2491 Chapters
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XI. Elastic Plastic Fork and Pitiable Paper Plate

Vince Bell University of North Texas Press PDF


Elastic Plastic Fork and

Pitiable Paper Plate


n those days, one of the places you would always be welcome to play was the place that couldn’t, or wouldn’t, pay you any money. Money so that maybe you and that 28 could do it tomorrow. And there were the occasions where you teed it up for your buddies. The buddies remained the preeminent reason you started talking that talk with a dread on your hip in the first place. Sometimes you got a girlfriend, a place to stay, or something to eat. Bravo.

Cooking for sport, Texas style. In dear old Tejas they call it the

Thanksgiving Rehearsal. It began in the 1970s and has been held every year, over three days, the weekend before the traditional Thursday in November, at a summer cabin on a lake in East Texas. After the rooms inside are spoken for, acres of people camp out on the large wooded property.

It’s lasted as long as any music festival or flea market. It’s attracted as many people from as many places as a political party. And it’s as important to those who are lucky enough to be there as football is to

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Seven: General Aspects of Pressler’s Teaching

William Brown Indiana University Press ePub

Menahem Pressler has instructed hundreds of students over his fifty-year teaching career, most of whom have been enrolled in masters or doctoral degree programs at the Indiana University Jacobs School of Music. Some have been undergraduates, and some have studied for their Artist Diplomas. In the earliest years of Pressler’s teaching, students were routinely assigned to his studio. As the numbers of interested students increased, students would contact Pressler by phone or letter, indicating their desire to study with him, and Pressler would schedule personal auditions, at which time he would hear students play for ten or fifteen minutes and talk with them about their plans for the future. Students came to consider admission into Pressler’s class as personal triumphs, affirmations of accomplishment, and guarantees of future success.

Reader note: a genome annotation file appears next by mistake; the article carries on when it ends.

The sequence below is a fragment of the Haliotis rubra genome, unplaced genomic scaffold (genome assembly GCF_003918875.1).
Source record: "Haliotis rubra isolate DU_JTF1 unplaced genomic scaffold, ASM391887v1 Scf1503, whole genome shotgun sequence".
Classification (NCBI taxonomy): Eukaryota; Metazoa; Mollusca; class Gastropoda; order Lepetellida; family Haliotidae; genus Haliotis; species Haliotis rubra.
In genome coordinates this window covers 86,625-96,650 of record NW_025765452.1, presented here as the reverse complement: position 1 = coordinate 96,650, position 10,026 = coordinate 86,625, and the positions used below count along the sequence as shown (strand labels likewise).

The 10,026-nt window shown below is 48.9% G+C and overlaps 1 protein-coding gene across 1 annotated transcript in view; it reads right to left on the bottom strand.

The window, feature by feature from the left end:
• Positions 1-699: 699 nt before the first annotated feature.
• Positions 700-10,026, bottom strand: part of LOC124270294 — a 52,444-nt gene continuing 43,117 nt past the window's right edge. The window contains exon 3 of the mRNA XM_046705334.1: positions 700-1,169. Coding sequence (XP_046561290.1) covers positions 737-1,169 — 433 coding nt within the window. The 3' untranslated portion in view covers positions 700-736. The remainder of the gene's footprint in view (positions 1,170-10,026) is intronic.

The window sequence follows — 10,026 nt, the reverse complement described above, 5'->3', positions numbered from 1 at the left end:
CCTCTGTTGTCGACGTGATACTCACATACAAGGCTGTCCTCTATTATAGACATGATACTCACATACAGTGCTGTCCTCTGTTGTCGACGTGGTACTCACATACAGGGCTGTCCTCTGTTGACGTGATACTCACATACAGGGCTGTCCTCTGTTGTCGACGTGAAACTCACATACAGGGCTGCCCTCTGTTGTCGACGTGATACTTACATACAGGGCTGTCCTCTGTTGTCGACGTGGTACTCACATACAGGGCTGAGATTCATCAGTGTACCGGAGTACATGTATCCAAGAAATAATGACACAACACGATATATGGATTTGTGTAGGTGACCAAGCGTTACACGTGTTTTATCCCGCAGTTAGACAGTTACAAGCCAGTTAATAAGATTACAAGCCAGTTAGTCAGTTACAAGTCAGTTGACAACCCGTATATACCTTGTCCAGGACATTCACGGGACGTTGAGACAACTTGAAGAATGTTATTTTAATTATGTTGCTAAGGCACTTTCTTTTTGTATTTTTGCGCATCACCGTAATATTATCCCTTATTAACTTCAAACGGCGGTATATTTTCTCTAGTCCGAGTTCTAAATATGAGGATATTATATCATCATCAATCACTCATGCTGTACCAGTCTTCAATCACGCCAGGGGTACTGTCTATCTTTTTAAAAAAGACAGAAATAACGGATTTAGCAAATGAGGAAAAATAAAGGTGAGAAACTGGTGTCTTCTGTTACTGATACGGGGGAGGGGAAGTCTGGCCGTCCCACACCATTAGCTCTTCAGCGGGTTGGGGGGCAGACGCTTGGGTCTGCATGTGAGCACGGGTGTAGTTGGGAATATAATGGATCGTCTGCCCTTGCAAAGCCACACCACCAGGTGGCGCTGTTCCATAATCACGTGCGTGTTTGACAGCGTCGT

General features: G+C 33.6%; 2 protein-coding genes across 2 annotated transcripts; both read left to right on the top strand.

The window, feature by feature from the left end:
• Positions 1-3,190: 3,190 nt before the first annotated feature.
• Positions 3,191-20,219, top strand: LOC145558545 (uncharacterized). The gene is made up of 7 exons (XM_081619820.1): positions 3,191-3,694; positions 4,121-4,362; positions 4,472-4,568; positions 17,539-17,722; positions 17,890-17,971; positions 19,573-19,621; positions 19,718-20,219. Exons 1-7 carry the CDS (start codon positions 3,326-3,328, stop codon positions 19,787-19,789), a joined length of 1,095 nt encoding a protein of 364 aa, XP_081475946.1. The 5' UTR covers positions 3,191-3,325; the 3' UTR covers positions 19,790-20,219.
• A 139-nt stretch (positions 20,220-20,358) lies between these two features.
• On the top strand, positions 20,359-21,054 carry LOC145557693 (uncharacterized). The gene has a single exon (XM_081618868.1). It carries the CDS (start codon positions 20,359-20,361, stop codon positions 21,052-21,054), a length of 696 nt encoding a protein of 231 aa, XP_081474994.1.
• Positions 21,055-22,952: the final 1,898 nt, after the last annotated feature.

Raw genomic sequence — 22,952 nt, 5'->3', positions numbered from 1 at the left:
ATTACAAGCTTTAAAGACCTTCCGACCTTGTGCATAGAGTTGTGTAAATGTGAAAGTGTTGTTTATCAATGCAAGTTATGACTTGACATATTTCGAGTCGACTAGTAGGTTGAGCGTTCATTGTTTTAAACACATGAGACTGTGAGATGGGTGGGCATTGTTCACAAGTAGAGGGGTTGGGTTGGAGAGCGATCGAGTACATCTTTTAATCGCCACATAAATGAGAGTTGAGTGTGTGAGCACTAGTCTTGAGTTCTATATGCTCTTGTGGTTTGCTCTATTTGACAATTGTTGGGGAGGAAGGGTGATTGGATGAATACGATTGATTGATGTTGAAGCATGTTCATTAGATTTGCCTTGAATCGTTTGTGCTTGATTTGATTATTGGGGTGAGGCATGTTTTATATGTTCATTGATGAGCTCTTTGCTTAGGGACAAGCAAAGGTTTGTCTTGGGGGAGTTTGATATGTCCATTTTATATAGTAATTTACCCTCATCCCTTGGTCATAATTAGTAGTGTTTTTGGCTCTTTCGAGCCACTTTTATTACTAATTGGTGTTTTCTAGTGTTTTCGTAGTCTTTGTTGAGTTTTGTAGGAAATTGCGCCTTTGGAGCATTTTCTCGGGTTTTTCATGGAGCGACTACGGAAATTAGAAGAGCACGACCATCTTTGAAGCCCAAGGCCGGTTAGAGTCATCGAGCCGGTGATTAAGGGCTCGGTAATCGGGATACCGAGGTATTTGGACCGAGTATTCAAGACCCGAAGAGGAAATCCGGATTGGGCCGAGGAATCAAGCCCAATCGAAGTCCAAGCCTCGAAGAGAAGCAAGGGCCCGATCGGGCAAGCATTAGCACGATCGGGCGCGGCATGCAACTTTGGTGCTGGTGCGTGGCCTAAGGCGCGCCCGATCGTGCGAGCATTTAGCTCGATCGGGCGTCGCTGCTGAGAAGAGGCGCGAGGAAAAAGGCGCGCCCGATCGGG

Pressler comments that what he looks for, first and foremost, in prospective students is their love for music and their desire to dedicate their lives to it “so that, whatever life brings, they will be happy. By that I mean, if they are in a certain place and they teach there, I want them to be happy they found an outlet for all they know, for their love of the works, and that they can transmit that love to others.”

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17. A Different War, a Different Enemy

Ralph H. Nutter University of North Texas Press PDF

17: A Different War, A Different Enemy


s we approached the Marianas in a bright, cloudless sky, I moved up from my navigator's table to a position between the pilot and copilot for a better look. I was anxious to see my new home.

The campaign to capture the Marianas in the summer of 1944 featured the largest amphibious assaults of the war in the Pacific up to that time. Organized resistance on Saipan, Tinian, and Guam had ended on all three islands by mid-August. A few scattered Japanese remained to harass us until the end of the war. Only the island of Rota north of

Guam was still in Japanese hands; our forces had bypassed it. It became a favorite practice bombing area for our aircrews. On several occasions we threw empty beer cans out of the bomb bay after dropping our bombs, certain that the cans would whistle like real bombs and the

Japanese would wait for an explosion that never materialized.

The Marianas are a series of volcanic islands several hundred miles long in the central Pacific, thirty-five hundred miles from Hawaii, fifteen hundred miles east of the Philippines, and fifteen hundred miles south ofJapan. Saipan is seventeen miles long and about fiveand one half miles across at its widest point. It is the most northerly of the inhabited islands closest to Japan and one hundred and twenty miles from Guam. Guam is the largest island in the Marianas chain.

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Chapter Two: Year Two

Peggy Heinkel-Wolfe University of North Texas Press PDF
Medium 9781574412093

Chapter 2 – Training

James M. Davis, and edited by David L. Snead University of North Texas Press PDF



WHEN WE ARRIVED AT the Fort Worth train station, several army trucks were there to take us to Hicks Field. While waiting to leave the train, word spread that our upperclassmen at Hicks Field consisted entirely of West Point graduates. Remembering our preflight experience and knowing the discipline required of West Point cadets, we were all a little nervous. The ride to the base took about an hour. None of us had ever seen Hicks Field, so we did not know what to expect.

Upon arriving we were given our barracks number and instructed to pick up our bags and report. We discovered that all the buildings looked rather old, and most were built with corrugated iron.

They were not like most army buildings, as they were one story and accommodated about forty people each. The big surprise, and I might add a very pleasant one, was the reception we received from our upperclassmen. They were very polite and helped us with our bags. They quickly relieved our fears of being underclassmen. They assured us that there would be none of the discipline we had in preflight. They helped us in every way possible.

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